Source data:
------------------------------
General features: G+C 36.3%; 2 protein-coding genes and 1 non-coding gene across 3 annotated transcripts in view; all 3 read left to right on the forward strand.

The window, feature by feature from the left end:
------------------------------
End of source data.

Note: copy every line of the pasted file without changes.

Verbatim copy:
General features: G+C 36.3%; 2 protein-coding genes and 1 non-coding gene across 3 annotated transcripts in view; all 3 read left to right on the forward strand.

The window, feature by feature from the left end: